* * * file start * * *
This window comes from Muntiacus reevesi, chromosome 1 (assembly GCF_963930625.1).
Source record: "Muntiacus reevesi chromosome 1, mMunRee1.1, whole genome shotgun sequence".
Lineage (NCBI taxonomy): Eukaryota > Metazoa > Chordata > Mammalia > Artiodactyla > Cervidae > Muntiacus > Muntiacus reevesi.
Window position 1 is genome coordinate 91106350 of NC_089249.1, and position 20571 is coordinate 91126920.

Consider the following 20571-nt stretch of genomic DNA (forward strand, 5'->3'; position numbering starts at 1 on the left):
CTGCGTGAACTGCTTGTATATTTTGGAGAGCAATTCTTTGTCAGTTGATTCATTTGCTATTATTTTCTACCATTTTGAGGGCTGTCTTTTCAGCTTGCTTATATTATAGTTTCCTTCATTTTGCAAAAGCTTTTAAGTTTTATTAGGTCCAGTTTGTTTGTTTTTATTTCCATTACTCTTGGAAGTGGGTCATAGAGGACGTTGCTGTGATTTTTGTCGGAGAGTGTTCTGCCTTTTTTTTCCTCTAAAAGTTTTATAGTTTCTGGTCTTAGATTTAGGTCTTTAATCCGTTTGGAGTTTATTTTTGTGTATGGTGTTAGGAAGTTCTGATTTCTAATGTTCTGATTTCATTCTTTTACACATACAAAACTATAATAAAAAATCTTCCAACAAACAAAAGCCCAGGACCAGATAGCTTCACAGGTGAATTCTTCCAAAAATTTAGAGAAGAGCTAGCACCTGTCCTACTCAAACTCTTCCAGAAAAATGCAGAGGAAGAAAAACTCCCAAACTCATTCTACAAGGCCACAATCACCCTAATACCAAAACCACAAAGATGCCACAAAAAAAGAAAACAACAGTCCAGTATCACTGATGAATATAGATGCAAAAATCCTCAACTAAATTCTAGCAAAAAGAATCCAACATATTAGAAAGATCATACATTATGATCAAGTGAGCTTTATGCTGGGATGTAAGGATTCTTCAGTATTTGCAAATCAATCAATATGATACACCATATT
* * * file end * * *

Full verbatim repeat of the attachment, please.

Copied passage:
This window comes from Muntiacus reevesi, chromosome 1 (assembly GCF_963930625.1).
Source record: "Muntiacus reevesi chromosome 1, mMunRee1.1, whole genome shotgun sequence".
Lineage (NCBI taxonomy): Eukaryota > Metazoa > Chordata > Mammalia > Artiodactyla > Cervidae > Muntiacus > Muntiacus reevesi.
Window position 1 is genome coordinate 91106350 of NC_089249.1, and position 20571 is coordinate 91126920.

Consider the following 20571-nt stretch of genomic DNA (forward strand, 5'->3'; position numbering starts at 1 on the left):
CTGCGTGAACTGCTTGTATATTTTGGAGAGCAATTCTTTGTCAGTTGATTCATTTGCTATTATTTTCTACCATTTTGAGGGCTGTCTTTTCAGCTTGCTTATATTATAGTTTCCTTCATTTTGCAAAAGCTTTTAAGTTTTATTAGGTCCAGTTTGTTTGTTTTTATTTCCATTACTCTTGGAAGTGGGTCATAGAGGACGTTGCTGTGATTTTTGTCGGAGAGTGTTCTGCCTTTTTTTTCCTCTAAAAGTTTTATAGTTTCTGGTCTTAGATTTAGGTCTTTAATCCGTTTGGAGTTTATTTTTGTGTATGGTGTTAGGAAGTTCTGATTTCTAATGTTCTGATTTCATTCTTTTACACATACAAAACTATAATAAAAAATCTTCCAACAAACAAAAGCCCAGGACCAGATAGCTTCACAGGTGAATTCTTCCAAAAATTTAGAGAAGAGCTAGCACCTGTCCTACTCAAACTCTTCCAGAAAAATGCAGAGGAAGAAAAACTCCCAAACTCATTCTACAAGGCCACAATCACCCTAATACCAAAACCACAAAGATGCCACAAAAAAAGAAAACAACAGTCCAGTATCACTGATGAATATAGATGCAAAAATCCTCAACTAAATTCTAGCAAAAAGAATCCAACATATTAGAAAGATCATACATTATGATCAAGTGAGCTTTATGCTGGGATGTAAGGATTCTTCAGTATTTGCAAATCAATCAATATGATACACCATATT